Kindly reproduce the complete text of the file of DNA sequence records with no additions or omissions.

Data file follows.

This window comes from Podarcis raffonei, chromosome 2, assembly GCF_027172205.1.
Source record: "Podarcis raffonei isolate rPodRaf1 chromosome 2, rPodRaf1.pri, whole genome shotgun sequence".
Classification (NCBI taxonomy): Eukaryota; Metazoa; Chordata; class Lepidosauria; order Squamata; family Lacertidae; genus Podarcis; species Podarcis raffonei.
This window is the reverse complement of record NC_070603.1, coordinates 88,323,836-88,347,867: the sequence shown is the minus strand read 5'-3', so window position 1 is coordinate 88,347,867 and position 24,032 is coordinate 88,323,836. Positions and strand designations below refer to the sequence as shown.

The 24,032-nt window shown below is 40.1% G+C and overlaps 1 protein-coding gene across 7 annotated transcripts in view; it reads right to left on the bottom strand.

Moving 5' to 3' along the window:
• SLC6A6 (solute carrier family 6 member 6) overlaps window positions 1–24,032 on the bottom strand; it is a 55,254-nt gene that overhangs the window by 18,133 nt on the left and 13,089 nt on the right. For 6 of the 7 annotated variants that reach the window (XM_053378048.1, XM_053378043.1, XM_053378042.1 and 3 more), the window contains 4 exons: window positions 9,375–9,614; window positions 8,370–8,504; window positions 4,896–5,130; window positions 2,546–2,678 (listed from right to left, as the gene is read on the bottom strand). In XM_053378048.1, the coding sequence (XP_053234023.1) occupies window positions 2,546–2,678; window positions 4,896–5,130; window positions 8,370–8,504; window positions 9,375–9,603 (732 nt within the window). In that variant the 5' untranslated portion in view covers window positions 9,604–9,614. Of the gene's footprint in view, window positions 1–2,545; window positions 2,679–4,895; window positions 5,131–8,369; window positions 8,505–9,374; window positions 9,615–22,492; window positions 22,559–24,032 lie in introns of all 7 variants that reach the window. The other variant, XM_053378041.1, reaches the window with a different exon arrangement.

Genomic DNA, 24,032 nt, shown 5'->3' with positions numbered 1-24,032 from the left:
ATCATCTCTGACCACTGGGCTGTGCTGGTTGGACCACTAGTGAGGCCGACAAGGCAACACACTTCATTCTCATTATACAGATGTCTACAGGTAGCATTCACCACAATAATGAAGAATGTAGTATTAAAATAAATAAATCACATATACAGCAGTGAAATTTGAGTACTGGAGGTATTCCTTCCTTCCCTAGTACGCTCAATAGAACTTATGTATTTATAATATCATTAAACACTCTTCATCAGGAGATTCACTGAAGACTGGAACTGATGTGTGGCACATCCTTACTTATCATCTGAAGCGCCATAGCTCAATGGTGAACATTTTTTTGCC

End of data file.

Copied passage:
This window comes from Podarcis raffonei, chromosome 2, assembly GCF_027172205.1.
Source record: "Podarcis raffonei isolate rPodRaf1 chromosome 2, rPodRaf1.pri, whole genome shotgun sequence".
Classification (NCBI taxonomy): Eukaryota; Metazoa; Chordata; class Lepidosauria; order Squamata; family Lacertidae; genus Podarcis; species Podarcis raffonei.
This window is the reverse complement of record NC_070603.1, coordinates 88,323,836-88,347,867: the sequence shown is the minus strand read 5'-3', so window position 1 is coordinate 88,347,867 and position 24,032 is coordinate 88,323,836. Positions and strand designations below refer to the sequence as shown.

The 24,032-nt window shown below is 40.1% G+C and overlaps 1 protein-coding gene across 7 annotated transcripts in view; it reads right to left on the bottom strand.

Moving 5' to 3' along the window:
• SLC6A6 (solute carrier family 6 member 6) overlaps window positions 1–24,032 on the bottom strand; it is a 55,254-nt gene that overhangs the window by 18,133 nt on the left and 13,089 nt on the right. For 6 of the 7 annotated variants that reach the window (XM_053378048.1, XM_053378043.1, XM_053378042.1 and 3 more), the window contains 4 exons: window positions 9,375–9,614; window positions 8,370–8,504; window positions 4,896–5,130; window positions 2,546–2,678 (listed from right to left, as the gene is read on the bottom strand). In XM_053378048.1, the coding sequence (XP_053234023.1) occupies window positions 2,546–2,678; window positions 4,896–5,130; window positions 8,370–8,504; window positions 9,375–9,603 (732 nt within the window). In that variant the 5' untranslated portion in view covers window positions 9,604–9,614. Of the gene's footprint in view, window positions 1–2,545; window positions 2,679–4,895; window positions 5,131–8,369; window positions 8,505–9,374; window positions 9,615–22,492; window positions 22,559–24,032 lie in introns of all 7 variants that reach the window. The other variant, XM_053378041.1, reaches the window with a different exon arrangement.

Genomic DNA, 24,032 nt, shown 5'->3' with positions numbered 1-24,032 from the left:
ATCATCTCTGACCACTGGGCTGTGCTGGTTGGACCACTAGTGAGGCCGACAAGGCAACACACTTCATTCTCATTATACAGATGTCTACAGGTAGCATTCACCACAATAATGAAGAATGTAGTATTAAAATAAATAAATCACATATACAGCAGTGAAATTTGAGTACTGGAGGTATTCCTTCCTTCCCTAGTACGCTCAATAGAACTTATGTATTTATAATATCATTAAACACTCTTCATCAGGAGATTCACTGAAGACTGGAACTGATGTGTGGCACATCCTTACTTATCATCTGAAGCGCCATAGCTCAATGGTGAACATTTTTTTGCC